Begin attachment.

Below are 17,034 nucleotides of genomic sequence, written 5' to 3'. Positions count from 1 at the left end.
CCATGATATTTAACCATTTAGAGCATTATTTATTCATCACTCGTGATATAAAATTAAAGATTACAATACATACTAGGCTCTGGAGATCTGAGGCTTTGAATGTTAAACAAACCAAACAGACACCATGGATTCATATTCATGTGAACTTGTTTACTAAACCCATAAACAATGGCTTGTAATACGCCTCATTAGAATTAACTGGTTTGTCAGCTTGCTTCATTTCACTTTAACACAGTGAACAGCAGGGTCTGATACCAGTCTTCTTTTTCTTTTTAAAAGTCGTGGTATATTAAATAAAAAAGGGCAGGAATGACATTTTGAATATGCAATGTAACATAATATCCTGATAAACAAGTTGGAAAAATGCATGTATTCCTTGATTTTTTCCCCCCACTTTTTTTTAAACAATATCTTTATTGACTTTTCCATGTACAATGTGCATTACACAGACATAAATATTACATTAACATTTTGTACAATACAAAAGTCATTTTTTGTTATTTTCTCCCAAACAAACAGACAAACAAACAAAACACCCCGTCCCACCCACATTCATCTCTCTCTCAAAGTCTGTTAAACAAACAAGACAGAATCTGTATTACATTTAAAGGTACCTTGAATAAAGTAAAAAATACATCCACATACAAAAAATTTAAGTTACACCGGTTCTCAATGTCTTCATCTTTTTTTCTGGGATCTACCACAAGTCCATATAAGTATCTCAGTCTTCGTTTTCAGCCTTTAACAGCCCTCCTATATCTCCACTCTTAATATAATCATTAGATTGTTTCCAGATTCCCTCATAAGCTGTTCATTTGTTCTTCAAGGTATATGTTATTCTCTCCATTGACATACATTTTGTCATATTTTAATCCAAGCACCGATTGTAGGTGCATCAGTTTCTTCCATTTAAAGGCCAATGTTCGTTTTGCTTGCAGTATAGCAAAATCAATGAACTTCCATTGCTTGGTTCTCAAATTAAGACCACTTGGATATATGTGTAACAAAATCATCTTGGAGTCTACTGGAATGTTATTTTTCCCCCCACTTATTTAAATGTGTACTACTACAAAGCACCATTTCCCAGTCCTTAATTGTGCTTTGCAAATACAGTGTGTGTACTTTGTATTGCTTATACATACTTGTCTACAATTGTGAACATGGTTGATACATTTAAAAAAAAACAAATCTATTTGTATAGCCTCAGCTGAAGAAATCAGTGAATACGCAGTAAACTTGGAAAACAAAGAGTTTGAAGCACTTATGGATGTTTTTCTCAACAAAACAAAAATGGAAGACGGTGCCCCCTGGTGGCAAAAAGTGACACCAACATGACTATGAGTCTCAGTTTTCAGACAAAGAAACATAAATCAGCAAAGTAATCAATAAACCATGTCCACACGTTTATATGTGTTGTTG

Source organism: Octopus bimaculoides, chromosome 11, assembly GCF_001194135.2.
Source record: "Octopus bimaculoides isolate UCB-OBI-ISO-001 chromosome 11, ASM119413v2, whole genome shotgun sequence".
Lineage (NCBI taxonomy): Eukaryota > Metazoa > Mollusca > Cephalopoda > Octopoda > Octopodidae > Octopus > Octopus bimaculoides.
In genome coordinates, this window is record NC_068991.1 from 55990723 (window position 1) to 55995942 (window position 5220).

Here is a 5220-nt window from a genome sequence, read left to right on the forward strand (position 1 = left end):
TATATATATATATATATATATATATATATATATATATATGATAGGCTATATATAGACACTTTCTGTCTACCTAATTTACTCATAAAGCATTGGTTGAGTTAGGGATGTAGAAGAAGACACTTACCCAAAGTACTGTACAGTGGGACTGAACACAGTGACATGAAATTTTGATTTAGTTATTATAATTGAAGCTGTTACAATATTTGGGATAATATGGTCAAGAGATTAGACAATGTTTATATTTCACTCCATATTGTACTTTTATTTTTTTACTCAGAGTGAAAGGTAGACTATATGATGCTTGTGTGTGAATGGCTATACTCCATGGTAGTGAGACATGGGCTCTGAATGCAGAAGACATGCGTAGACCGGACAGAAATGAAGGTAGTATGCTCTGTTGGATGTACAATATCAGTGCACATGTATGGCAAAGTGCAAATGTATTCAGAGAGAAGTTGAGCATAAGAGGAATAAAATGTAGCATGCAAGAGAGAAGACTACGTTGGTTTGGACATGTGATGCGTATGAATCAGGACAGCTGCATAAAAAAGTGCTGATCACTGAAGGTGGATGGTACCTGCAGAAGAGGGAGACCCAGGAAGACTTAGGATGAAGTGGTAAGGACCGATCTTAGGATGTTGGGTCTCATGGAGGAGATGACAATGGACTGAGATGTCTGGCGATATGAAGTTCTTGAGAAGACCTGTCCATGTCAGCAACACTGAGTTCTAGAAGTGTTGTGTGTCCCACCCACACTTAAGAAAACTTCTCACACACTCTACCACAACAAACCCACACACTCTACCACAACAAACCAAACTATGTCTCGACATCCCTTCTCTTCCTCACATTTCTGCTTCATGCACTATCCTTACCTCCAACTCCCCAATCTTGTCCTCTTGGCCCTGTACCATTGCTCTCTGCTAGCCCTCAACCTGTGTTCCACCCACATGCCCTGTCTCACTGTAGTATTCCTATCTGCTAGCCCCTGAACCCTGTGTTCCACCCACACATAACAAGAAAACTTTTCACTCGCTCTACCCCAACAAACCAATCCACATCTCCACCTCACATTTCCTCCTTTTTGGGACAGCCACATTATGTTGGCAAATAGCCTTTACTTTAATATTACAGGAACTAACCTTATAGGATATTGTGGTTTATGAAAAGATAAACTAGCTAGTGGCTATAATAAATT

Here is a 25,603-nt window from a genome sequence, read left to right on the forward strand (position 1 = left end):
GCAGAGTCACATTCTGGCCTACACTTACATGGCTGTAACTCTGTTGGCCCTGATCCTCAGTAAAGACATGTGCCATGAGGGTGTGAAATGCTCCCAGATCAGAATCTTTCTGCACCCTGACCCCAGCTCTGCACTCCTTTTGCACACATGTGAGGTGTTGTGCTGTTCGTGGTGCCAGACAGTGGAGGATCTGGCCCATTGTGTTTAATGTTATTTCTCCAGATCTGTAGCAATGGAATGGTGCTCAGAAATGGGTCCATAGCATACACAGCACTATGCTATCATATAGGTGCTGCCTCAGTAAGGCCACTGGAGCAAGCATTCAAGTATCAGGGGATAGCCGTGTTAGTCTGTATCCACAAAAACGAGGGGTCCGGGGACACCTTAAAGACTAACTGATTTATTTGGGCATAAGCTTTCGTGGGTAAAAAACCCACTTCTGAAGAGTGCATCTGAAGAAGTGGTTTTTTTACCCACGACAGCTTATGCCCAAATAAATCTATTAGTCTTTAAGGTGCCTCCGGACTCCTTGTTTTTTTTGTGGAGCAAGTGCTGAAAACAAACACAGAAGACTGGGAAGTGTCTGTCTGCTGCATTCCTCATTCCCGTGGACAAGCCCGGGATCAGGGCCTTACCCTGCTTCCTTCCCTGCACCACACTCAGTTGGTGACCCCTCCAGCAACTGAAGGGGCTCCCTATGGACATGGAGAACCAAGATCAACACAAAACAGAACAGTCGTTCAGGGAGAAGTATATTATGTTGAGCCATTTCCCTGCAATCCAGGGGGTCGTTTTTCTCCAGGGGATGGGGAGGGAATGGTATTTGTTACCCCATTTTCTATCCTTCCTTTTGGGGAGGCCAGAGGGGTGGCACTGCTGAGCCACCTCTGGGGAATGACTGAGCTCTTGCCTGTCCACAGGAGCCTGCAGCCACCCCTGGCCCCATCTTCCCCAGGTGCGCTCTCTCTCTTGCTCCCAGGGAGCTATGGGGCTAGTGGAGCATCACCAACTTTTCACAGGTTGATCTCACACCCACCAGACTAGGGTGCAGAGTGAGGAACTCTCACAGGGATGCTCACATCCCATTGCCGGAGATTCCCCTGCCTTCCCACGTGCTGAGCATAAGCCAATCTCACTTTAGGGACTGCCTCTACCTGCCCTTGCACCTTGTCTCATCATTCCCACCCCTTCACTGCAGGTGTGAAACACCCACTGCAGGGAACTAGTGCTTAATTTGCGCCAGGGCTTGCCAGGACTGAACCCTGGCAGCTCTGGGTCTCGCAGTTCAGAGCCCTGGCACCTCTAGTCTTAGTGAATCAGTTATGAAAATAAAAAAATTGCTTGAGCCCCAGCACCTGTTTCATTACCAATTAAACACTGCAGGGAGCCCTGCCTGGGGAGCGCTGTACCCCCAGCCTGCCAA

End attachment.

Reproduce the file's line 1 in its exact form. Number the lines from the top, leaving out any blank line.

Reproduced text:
Below are 17,034 nucleotides of genomic sequence, written 5' to 3'. Positions count from 1 at the left end.